1 in stock
1 in stock
Carousel 1 1/48 scale Grumman F-4F-3 Wildcat of VF-4, “Red Rippers” USS Ranger (CV 4), Guantanamo Bay, January 1941. As flown by Lt. Charles “Windy” Shields, Silver Star (5 Victories). Limited edition of 2,000 pieces, complete with information card.
PLEASE NOTE: There is reference to a diorama base on the box lid but this is not with the model.
Length 7.25 inches Wingspan 9.25 inches
US Navy Fighter Squadron “Red Rippers” was formed as VF-5 in 1927 and has subsequently been designated as VF-4, VF-41, and currently VF-11. The F4F-3 first entered service in December 1940 with VF-4 (re-designated VF-41 in January 1941) on the USS Ranger, and Lt. Charles “Windy” Shields participated in this deployment. During the Winter months of 1939-40 and 1940-41, the Atlantic fleet was based in Guantanamo Bay, Cuba. The peace-time US Navy was unconcerned with camouflage, and wing upper surfaces were painted “yellow-orange” to make it easier to spot crashed aircraft. Each carrier’s aircraft featured a different tail color-green for those of the USS Ranger. As the threat of war increased, the Navy’s combat aircraft were camouflaged during 1941. The USS Ranger , the oldest carrier in the US fleet, was unsuitable for Pacific operations because of its short range and small size, so it remained in the Atlantic. American and British forces invaded Morocco, a territory of Nazi ally “Vichy” France in November 1942. The USS Ranger supported the landings at Casablanca, code-named “Operation Torch”. On November 8, 1942, Shields shot down four French aircraft: a Dewoitine D.520, two American-made Curtiss Hawk 75’s, and an American-made Douglas DB-7 bomber, before Shields was attacked by four more Hawks, which shot down his F4F-4. While hanging from his parachute, Shields was strafed by the French fighters, but they missed and he was captured by Vichy troops. French resistance collapsed three days later, and with the Vichy surrender, Shields was freed to rejoin the Ranger. He was awarded the Silver Star. VF-41, re-designated as VF-4, trained on F6F’s and was sent to the Pacific, first on the USS Bunker Hill, then on the USS Essex. In November, 1944 the Essex and VF-4 supported the American invasion of the Philippines. On November 25, 1944, when Shield’s wingman attacked a Japanese Kawasaki Ki.61 “Tony” decoy, both F6F’s were attacked by six more Kawasakis. Shields and his wingman each splashed a Kawasaki before the remainder fled, then they landed safely on the Essex. Later that day, the Essex was struck by a Kamikaze but remained in action. Lt. Charles Shields finished the war with five victories scored against French and Japanese enemies.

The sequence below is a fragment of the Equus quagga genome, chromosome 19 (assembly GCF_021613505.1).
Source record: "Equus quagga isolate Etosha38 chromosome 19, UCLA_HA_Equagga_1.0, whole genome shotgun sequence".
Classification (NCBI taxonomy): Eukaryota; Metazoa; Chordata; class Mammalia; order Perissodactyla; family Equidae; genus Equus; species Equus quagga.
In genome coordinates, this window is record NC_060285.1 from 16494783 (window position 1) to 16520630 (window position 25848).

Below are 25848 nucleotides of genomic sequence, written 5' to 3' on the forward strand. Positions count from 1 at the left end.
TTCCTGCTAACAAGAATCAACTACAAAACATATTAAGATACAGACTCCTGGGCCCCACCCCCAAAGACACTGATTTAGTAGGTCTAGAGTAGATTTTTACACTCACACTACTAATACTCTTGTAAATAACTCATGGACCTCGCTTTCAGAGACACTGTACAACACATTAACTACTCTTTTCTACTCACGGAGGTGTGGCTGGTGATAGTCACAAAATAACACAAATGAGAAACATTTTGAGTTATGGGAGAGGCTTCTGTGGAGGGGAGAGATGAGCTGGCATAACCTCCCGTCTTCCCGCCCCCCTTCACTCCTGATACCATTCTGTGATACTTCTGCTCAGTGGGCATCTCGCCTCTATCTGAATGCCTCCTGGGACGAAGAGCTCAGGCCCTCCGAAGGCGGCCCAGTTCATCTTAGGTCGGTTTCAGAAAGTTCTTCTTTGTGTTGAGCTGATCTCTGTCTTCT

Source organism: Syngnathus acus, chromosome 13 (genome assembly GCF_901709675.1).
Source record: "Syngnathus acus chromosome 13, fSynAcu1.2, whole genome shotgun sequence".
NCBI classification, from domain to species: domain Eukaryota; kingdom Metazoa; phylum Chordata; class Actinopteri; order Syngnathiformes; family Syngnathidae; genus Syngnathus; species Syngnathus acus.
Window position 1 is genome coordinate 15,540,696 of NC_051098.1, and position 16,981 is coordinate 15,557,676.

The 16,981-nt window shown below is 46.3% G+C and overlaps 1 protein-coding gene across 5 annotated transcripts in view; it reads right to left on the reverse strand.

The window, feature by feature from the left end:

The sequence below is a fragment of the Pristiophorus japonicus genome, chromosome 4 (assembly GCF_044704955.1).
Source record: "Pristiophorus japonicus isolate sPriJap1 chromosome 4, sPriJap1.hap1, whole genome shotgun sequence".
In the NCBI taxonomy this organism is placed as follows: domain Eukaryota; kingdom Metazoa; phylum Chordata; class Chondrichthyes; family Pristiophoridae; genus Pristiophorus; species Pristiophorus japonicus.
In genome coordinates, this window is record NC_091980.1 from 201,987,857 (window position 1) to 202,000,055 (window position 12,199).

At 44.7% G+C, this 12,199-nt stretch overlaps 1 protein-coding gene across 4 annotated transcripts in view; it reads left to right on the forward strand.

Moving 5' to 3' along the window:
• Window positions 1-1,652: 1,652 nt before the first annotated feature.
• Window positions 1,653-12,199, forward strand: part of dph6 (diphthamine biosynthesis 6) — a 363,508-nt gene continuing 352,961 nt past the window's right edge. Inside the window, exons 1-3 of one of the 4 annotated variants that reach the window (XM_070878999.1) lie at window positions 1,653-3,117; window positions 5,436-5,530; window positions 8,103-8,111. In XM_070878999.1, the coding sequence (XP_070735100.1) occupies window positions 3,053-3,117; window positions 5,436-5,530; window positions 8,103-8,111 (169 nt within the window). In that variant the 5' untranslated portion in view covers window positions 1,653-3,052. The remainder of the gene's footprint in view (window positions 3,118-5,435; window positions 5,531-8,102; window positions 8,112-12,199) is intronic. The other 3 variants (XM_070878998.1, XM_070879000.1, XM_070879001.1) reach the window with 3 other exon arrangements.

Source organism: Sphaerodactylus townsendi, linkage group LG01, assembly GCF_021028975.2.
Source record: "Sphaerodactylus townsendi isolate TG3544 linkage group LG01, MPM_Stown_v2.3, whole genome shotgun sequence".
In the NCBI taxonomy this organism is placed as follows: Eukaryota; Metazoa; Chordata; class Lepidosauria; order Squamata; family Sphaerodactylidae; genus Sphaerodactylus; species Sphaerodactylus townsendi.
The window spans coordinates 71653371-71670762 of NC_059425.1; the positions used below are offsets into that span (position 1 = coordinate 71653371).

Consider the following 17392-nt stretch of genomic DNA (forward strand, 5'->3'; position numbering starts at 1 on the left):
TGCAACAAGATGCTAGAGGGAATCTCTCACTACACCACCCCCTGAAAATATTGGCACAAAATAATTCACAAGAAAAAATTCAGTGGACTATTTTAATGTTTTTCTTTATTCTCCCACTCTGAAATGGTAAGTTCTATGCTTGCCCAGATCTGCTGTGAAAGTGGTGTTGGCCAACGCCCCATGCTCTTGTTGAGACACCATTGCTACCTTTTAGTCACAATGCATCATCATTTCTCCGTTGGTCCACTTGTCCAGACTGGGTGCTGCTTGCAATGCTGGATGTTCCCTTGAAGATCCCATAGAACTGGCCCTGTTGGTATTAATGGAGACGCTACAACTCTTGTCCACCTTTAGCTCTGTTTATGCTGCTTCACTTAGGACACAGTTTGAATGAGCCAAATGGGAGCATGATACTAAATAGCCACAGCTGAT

Designed to meet a US Navy requirement for a new carrier-based fighter, the F-4F was first flown on September 2nd, 1937. Originally used by the British (who called it the Martlet) against the Luftwaffe, the Wildcat also became the United States Navy’s primary carrier fighter in the Pacific Theatre. The Wildcat was no match for the maneuverability of the Japanese Zero, but the two airplanes were roughly equal in speed and the F-4F was able to absorb far more damage. With its array of 6 x 12.7mm machine guns and its distinctive Thach weave maneuver, two Wildcats could handle four or five Zeros.
Carousel 1 have an excellent reputation for producing superbly accurate diecast models of racing cars and their Airrraft range is equally as good. Aircraft in the Carousel 1 range are carefully researched and reproduced with a level of detail that is unmatched by most other manufacturers in this scale.
Carousel 1 diecast aircraft feature:
Diecast metal construction with some plastic components.
Realistic panel lines, antennas, access panels and surface details.
Pad printed markings and placards that won’t fade or peel like decals.
Interchangeable extended/retracted metal landing gear with rotating wheels and rubber tyres.
Extremely detailed cockpit interiors with glazed instruments.
Detailed removable pilot figure.
Spinning metal propeller.
Accurately detailed underside with concealed screwheads.